I glimpse my heart reflected in the water.
Am I following the stream, or is it following me?
We must both make our own way
rippling over the unfeeling stones, singing their praises.
We have no power on earth to shift them.
I flow with the current –
or is the stream hurrying to keep up with me,
its wave curving like a swimmer’s shoulder?
Wherever we find a stream
a poet is nearby!
Lucky people shedding tears
pouring them into us both
so they can feel better.
Then rinsing their tear-stained faces.
All the smeary water
from their past sorrows!
We carry them forever
so they are able to forget.
A Poet’s Fate
How blessed they are,
those who are unable to sing!
Their tears flow – what a relief it must be
for grief to pour down like rain.
There’s a shuddering
under the heart’s stone.
Commanded to sing among the graves,
to be born a poet is my cruel fate.
David sang a lament for Jonathan
even though he was broken in two.
If Orpheus hadn’t descended into hell
he could have sent his voice,
his voice alone gone down into the dark
while he stood at the threshold
allowing Eurydice to walk right out
on the tightrope of his song.
A rope-walk into the day.
Blinded by light – she couldn’t look back.
I know if you’re given a poet’s voice
all the rest will be taken from you.
[“the churn of stale words in the heart again”]
from ‘Cascando’ – Samuel Beckett
Nostalgia. That cliché!
It doesn’t matter to me where I am,
where I’m solitary, on what pavement
I heave my shopping back
to a home that doesn’t know it’s mine,
no more than a hospital, or barracks.
No difference to me, captive lion,
whose faces stare at my tormented self,
what crowd hurls me back, predictably
to the loneliness of my heart – I’m
like a polar bear without an ice-floe.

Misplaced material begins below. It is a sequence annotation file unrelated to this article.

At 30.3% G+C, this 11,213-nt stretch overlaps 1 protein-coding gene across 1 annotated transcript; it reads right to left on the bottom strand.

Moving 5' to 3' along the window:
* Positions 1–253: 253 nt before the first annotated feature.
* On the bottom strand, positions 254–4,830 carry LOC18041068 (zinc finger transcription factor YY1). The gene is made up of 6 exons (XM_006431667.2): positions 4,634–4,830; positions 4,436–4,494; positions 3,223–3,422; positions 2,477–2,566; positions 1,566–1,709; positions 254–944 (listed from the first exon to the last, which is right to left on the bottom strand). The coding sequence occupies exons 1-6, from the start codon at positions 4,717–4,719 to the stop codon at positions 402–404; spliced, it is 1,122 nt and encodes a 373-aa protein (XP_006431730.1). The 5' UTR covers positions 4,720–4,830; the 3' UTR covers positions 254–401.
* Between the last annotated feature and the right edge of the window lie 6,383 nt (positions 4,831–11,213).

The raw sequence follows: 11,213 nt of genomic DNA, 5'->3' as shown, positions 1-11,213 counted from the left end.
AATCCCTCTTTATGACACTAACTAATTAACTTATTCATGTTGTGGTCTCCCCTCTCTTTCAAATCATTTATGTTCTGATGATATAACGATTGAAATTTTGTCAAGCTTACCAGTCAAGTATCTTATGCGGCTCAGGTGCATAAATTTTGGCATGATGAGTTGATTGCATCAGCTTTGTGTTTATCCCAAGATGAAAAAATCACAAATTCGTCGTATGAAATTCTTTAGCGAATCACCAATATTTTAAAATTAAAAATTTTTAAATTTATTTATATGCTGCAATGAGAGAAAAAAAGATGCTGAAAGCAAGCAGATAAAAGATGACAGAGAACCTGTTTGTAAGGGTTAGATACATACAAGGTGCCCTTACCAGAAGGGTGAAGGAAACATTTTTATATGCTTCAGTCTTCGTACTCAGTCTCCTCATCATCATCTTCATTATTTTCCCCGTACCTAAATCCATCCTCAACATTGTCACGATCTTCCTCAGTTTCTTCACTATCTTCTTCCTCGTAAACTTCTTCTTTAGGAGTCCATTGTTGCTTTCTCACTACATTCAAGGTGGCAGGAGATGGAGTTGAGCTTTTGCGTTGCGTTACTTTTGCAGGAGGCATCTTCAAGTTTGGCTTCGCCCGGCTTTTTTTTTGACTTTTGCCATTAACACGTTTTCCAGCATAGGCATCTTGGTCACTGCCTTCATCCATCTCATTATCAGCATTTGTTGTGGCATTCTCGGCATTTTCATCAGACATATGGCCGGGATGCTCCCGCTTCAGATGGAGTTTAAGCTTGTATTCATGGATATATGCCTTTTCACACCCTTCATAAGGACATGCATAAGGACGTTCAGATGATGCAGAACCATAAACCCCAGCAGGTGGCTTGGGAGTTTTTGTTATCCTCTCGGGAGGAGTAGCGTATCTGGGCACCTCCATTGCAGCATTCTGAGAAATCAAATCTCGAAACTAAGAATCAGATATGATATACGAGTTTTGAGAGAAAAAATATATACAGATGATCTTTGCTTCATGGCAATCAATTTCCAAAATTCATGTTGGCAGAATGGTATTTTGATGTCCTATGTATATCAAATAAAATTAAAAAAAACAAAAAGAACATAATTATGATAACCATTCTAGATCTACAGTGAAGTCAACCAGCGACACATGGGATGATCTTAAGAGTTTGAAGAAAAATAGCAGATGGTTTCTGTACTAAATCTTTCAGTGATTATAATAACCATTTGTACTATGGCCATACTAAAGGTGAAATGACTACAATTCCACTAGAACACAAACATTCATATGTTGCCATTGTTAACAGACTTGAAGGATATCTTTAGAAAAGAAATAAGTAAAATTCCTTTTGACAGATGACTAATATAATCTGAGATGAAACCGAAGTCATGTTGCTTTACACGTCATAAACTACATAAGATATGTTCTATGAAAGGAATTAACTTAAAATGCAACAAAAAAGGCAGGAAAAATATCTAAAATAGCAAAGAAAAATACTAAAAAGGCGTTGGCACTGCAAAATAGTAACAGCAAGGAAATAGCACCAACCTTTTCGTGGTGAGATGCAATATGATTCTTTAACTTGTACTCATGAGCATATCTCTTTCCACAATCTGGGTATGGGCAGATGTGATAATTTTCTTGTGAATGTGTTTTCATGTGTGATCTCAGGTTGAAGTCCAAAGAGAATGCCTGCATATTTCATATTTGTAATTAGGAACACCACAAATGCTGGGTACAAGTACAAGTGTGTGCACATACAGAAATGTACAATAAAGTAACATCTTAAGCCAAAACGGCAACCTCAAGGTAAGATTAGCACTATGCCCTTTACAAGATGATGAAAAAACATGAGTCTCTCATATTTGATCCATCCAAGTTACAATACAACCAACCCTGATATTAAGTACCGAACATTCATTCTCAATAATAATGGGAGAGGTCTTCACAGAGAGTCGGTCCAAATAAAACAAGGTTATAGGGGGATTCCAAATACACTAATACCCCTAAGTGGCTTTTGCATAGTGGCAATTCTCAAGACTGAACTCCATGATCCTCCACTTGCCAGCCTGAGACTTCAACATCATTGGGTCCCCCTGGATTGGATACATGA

Precisely where I don’t fit in (don’t try to)
or where I’m humiliated,
it’s all the same – I won’t be seduced
by my mother-tongue, it’s milky lure.
It doesn’t matter in what language
I’m misunderstood by everyone,
(those readers gorging on newsprint,
hungry for a scandal). They all
belong to the twentieth century.
Born before time, I’m stunned
like the last remaining log when
the whole avenue’s been felled.
People are undistinguishable.
Nothing alters – and what’s most stale
are those reminders of my past,
of what was once so dear to me.
My dates have been erased –
I’m just someone born somewhere.
My country has such scant regard for me
that even the sharpest detective
could search my entire soul
and find no clue to where I’m from.
Everywhere is alien, every church is empty.
All is stagnant. But if I should glimpse
a rowan tree by the roadside…
into yourself, as our ancestors
fell into their feuds.
You will seek out freedom
and discover it – in solitude.
Not a soul in sight.
There is no such peaceful garden –
so search for it inside yourself,
find coolness, shade.
Don’t think of those
who win over the populace
in the town squares.
Celebrate victory and mourn it –
in the loneliness of your heart.
Loneliness: leave me,
My eyes flooded with tears!
I cry out of anger and love!
Oh, weeping Czechoslovakia!
Oh, Spanish bloodshed!
A black mountain –
overshadows the world!
It’s time – time – time
to return this journey’s ticket
to our Creator!
I refuse to exist!
I refuse to live
in this Bedlam of nonhumans.
With the wolves of the city squares
I refuse to bay.
I refuse to swim
over all the human bodies
with the sharks of dry valleys.
I don’t need sharp
ears or a poet’s prophetic eyes.
I have only one response
to your mad world – reject it.
By Marina Tsvetaeva
Translated by Moniza Alvi and Veronika Krasnova
Some of these poems were previously published in Modern Poetry in Translation. Thanks to Veronika Bowker for making this special selection for The Russian Riveter.
The poetry of Marina Ivanovna Tsvetaeva (1892–1941) is considered among some of the greatest in twentieth-century Russian literature. She lived through, and wrote of, the Russian Revolution of 1917 and the Moscow famine that followed it. Tsvetaeva left Russia in 1922 returning to Moscow in 1939. She committed suicide in 1941. As a lyrical poet, her passion and daring linguistic experimentation mark her as a striking chronicler of her times and the depths of the human condition.
Translator Moniza Alvi is a poet, author of nine poetry collections, and a tutor for the Poetry School. In 2002 she received a Cholmondeley Award for her poetry.
Translator Veronika Krasnova lectures at the University of East Anglia in Norwich.